Updated on February 6, 2024
5 min read

Veteran Alcohol Treatment

Veterans and Alcohol Abuse

It can take years for military veterans to adjust to civilian life after service. Unfortunately, many don't receive the support they need after their time in the service.

Veterans are more likely to develop an alcohol addiction or other mental illnesses. This is especially true for those who were on active duty.1

When these issues overlap, they can create stressful situations for military veterans. In some cases, they might use alcohol to cope with their problems or self-medicate.1

Veteran Drug and Alcohol Addiction Statistics

Approximately 20% of veterans with post-traumatic stress disorder also struggle with SUD. Research shows a relationship between mental health issues, especially PTSD, and alcohol use.1,2

Here are some relevant statistics for mental illnesses and substance use:1,4,5,6

  • About a third who survive traumatic accidents, illness, or disasters report drinking problems
  • Three-quarters of people who survive violent, traumatic events develop problems with alcohol
  • Almost 25% of veterans with PTSD also have SUD
  • Nearly one out of every three vets receiving treatment for SUD has a co-occurring diagnosis of PTSD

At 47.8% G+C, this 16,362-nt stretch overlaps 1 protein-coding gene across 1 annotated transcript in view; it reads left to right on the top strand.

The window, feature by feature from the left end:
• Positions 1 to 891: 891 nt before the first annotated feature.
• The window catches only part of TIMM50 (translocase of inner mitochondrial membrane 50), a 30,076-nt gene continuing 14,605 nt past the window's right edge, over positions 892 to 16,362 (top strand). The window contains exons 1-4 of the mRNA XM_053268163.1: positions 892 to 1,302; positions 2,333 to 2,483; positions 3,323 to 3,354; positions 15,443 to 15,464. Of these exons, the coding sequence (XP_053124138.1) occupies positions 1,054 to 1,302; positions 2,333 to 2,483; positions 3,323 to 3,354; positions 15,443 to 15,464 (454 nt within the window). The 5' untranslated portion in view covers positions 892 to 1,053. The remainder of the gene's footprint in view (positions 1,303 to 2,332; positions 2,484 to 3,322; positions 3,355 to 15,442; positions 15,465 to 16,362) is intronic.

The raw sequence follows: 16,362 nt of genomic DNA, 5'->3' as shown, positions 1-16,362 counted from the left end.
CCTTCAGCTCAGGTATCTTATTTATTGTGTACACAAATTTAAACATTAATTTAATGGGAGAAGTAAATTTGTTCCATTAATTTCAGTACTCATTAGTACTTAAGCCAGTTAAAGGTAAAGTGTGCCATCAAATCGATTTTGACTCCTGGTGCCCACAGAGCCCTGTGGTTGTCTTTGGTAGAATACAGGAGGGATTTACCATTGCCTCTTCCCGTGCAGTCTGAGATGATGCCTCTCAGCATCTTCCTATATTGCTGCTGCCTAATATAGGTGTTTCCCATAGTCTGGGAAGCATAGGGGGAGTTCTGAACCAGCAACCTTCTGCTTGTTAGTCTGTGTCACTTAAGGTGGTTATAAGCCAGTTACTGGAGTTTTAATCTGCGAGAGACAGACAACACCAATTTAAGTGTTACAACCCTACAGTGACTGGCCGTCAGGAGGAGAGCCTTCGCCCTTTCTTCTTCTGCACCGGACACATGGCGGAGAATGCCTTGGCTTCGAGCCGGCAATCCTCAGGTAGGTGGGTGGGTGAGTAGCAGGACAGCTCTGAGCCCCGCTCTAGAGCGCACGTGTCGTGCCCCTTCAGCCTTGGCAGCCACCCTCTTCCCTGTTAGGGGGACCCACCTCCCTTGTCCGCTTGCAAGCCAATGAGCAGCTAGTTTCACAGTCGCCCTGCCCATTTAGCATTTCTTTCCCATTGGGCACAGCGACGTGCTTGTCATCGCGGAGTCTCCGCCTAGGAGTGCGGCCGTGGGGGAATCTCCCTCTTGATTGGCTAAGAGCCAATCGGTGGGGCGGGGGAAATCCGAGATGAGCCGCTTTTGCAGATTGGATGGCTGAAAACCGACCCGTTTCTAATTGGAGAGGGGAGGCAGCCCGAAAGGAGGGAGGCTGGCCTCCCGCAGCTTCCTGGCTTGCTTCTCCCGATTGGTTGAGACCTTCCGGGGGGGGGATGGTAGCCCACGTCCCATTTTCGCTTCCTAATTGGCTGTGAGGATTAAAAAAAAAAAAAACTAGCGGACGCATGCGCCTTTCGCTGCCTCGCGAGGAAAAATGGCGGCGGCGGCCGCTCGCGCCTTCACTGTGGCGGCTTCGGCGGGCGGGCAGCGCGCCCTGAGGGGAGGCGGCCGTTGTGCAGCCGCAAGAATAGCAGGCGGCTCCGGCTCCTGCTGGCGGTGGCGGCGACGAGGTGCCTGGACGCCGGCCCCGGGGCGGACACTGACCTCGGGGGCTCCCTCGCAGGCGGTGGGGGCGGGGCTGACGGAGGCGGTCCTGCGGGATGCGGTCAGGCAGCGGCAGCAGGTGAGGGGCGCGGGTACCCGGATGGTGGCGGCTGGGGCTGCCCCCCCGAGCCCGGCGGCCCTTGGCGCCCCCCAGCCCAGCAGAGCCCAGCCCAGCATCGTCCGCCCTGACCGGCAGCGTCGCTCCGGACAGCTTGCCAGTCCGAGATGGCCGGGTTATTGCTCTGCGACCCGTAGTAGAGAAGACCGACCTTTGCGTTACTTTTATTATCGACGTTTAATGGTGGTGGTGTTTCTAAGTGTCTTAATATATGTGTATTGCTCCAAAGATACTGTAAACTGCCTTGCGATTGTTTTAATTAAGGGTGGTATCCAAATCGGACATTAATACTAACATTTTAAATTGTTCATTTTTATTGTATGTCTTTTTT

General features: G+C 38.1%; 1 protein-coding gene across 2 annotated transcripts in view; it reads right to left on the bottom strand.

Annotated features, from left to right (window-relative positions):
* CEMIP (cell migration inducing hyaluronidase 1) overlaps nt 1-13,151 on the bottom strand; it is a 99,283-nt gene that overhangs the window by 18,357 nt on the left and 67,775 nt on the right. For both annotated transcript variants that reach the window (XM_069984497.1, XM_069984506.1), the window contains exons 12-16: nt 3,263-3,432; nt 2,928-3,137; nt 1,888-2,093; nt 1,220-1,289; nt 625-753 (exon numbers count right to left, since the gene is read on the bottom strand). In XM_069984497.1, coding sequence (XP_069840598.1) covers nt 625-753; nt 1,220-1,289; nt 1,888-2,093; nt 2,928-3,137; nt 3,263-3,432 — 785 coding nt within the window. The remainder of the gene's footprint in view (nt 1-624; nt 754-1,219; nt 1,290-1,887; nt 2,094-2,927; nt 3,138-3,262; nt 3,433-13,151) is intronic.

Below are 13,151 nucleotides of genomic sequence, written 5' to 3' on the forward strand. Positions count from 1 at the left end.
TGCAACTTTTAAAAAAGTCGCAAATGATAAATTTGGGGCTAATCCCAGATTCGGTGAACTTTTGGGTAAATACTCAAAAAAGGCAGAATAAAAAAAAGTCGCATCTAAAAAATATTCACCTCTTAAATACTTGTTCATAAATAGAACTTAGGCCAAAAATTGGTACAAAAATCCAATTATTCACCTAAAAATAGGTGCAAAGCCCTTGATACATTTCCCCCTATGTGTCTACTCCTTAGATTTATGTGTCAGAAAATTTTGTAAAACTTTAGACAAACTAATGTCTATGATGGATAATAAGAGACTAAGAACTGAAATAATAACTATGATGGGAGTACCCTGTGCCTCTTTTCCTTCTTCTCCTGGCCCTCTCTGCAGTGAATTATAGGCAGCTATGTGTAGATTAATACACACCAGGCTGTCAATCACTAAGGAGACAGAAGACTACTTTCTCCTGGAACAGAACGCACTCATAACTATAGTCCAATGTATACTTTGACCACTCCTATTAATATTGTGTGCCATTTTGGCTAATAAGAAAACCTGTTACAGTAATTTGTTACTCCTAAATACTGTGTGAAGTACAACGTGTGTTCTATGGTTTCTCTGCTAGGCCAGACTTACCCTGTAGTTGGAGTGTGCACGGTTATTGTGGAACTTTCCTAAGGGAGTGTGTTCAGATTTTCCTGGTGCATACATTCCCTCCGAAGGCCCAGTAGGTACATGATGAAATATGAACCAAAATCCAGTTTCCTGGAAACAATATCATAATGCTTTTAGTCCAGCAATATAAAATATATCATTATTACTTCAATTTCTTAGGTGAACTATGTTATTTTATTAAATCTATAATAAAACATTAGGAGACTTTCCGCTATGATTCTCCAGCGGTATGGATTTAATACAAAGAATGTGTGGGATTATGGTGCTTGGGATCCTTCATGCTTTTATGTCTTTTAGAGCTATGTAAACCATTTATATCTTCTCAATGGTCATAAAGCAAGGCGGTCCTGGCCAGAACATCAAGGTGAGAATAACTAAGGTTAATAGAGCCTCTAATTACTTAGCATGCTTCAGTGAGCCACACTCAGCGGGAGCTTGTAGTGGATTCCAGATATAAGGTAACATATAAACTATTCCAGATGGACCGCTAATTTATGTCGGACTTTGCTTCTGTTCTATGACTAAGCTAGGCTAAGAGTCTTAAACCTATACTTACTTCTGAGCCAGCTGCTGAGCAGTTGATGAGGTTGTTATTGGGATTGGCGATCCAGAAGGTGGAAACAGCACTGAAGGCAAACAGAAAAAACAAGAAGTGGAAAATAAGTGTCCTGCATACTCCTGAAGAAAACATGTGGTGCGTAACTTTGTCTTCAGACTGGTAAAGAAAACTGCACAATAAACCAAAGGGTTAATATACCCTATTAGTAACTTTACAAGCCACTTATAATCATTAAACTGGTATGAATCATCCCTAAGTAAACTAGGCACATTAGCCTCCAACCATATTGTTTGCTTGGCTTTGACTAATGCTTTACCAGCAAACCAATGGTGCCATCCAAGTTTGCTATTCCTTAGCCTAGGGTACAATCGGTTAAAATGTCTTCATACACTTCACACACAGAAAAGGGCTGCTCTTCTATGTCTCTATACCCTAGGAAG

• Approximately 10% of veterans who served in Iraq and Afghanistan and receive medical services at the Department of Veterans Affairs (VA) struggle with alcohol or other substances
  • More than 60% of people with AUD also have depression
  • 20% of people with anxiety also misuse alcohol or have alcohol dependence
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Causes of Veteran Alcohol Abuse and Addiction

There are several reasons why military veterans have a higher risk for drug or alcohol addiction. They may use alcohol to cope with mental disorders they developed during or after military service.2

Factors that influence alcohol addiction among veterans include:2

  • Combat trauma or post-traumatic stress disorder (PTSD)
  • Anxiety and depression
  • Sexual trauma
  • Availability and cost of prescription medication
  • Homelessness